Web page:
Infantile Spasms

Guidance for diagnosing and managing children with infantile spasms

Infantile spasms are a type of seizure seen in infants, but this term also represents a severe epilepsy syndrome of childhood. [Howell: 2021] The diagnosis of infantile spasms is given when an infant has some combination of spasms that are present in clusters and great numbers (many spasms in a cluster and sometimes many clusters a day), developmental delay, and a characteristic EEG pattern called hypsarrhythmia (high-amplitude chaotic abnormal pattern). Spasms typically begin at 3-6 months of age and are the main feature of a seizure syndrome known as West syndrome. Though the "West syndrome" and "infantile spasms" are used interchangeably, the latter is preferred. Infantile spasms are a final common syndrome for many etiologies, including brain abnormalities, genetic causes, and metabolic disorders.

A child with infantile spasms may have sudden stiffening of the legs and arms while bending forward at the waist; the movements may be asymmetrical. The spasms are brief, but tend to occur in clusters lasting several minutes or more. They do not usually occur during sleep but are often observed upon awakening. They can be subtle and are sometimes confused with the Moro reflex or colic.

Different types of infantile spasms are associated with varying outcomes (discussed later):

  • Symptomatic: A specific etiology can be identified through history, physical exam, or testing, including genetic testing. Of children with infantile spasms, 61-70% have the symptomatic type. Tuberous sclerosis and perinatal asphyxia are the most common etiologies. Other causes include cortical brain malformations, metabolic disorders (e.g., maple syrup urine disease, pyridoxine dependency, nonketotic hyperglycemia, phenylketonuria), chromosomal abnormalities, other neurocutaneous syndromes, infection, including prenatal infections (e.g., congenital CMV), and brain tumors. Of children with infantile spasms, 61-70% have the symptomatic type. [Wirrell: 1996]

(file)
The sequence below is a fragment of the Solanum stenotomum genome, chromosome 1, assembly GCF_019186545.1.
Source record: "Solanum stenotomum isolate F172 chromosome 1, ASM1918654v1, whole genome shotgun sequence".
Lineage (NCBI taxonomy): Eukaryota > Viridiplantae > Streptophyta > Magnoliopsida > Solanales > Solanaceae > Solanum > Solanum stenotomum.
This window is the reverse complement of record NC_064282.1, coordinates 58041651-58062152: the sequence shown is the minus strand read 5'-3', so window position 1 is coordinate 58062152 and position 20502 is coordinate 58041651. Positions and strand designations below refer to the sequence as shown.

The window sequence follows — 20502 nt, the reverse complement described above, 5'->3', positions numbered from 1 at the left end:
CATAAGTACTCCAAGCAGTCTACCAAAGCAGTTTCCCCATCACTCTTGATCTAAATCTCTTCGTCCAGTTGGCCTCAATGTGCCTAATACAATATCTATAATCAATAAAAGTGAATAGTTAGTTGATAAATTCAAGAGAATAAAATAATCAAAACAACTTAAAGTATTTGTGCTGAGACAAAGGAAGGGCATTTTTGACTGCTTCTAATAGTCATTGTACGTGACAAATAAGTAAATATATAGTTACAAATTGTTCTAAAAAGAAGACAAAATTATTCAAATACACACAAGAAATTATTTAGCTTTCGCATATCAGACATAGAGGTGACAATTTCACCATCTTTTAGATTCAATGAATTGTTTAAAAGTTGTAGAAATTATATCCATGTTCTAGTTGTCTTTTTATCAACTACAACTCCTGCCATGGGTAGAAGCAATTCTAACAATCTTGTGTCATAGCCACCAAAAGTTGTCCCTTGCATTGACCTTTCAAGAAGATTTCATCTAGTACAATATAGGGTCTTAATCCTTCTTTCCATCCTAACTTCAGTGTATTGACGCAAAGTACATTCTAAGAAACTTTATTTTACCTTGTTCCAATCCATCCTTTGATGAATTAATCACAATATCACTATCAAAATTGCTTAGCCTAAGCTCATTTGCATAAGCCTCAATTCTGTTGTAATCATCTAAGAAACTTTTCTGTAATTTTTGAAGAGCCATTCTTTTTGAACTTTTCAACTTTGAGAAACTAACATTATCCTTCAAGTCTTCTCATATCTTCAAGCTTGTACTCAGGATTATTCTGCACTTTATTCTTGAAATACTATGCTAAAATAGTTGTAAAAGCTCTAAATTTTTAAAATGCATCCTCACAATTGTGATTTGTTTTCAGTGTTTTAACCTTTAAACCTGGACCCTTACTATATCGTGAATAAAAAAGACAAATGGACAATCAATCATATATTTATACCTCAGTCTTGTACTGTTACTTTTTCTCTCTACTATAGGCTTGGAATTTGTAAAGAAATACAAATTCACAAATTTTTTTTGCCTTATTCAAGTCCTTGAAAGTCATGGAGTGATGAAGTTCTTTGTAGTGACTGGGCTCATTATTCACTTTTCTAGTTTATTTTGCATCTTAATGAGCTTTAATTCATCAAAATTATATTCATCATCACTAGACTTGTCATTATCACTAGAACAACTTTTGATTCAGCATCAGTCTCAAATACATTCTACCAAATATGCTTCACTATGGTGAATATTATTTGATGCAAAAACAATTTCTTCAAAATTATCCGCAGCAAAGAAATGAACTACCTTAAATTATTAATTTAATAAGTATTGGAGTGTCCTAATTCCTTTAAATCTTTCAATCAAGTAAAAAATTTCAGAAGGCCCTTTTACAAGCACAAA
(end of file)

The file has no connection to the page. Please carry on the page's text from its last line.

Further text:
• Idiopathic: Children have normal development and neurologic exams at the onset of spasms and a higher likelihood of "growing out" of them, particularly if the spasms respond well to medication. This suggests that early diagnosis and treatment may affect the outcome in children with idiopathic infantile spasms.
  • Cryptogenic
    Some neurologists identify a third group, cryptogenic infantile spasms, in which children are either delayed developmentally or have an abnormal neurologic exam at the onset of the spasms, but no specific cause can be identified. The proportion of children in this category will likely decrease as genetic testing becomes more broadly useful.

Infants with infantile spasms may demonstrate a delay in or loss of previously achieved developmental milestones. Findings may include poor tone, poor head control, loss of eye contact, decreased responsiveness to sounds and eye contact, and decreased alertness. Additional seizure types are seen in 30-50% of infants with this syndrome. Spasms usually stop as the infant ages, but other seizure types often take their place.

Other Names

  • Hypsarrhythmia
  • Lightning spasms
  • West syndrome

Key Points

Delay in diagnosis/treatment
Infants with infantile spasms have better outcomes if spasms are treated early and stopped completely; however, the median time from onset to first visit with a pediatric neurologist is 24.5 days, and the parent’s concerns are often ignored initially. Developmental outcome may be better if the spasms are controlled quickly. [Nasuti: 2010] [Hussain: 2017] [O'Callaghan: 2011]

Clusters on awakening
Infantile spasm clusters on awakening, whether in the morning or after a nap. If the family describes unusual movements in their infant with this pattern, infantile spasms should be strongly considered

Infantile spasms and vaccines
Although it will sometimes seem to families that the onset of infantile spasms was caused by vaccine administration, no convincing evidence supports this causality. [Willmore: 2009]

Developmental assessments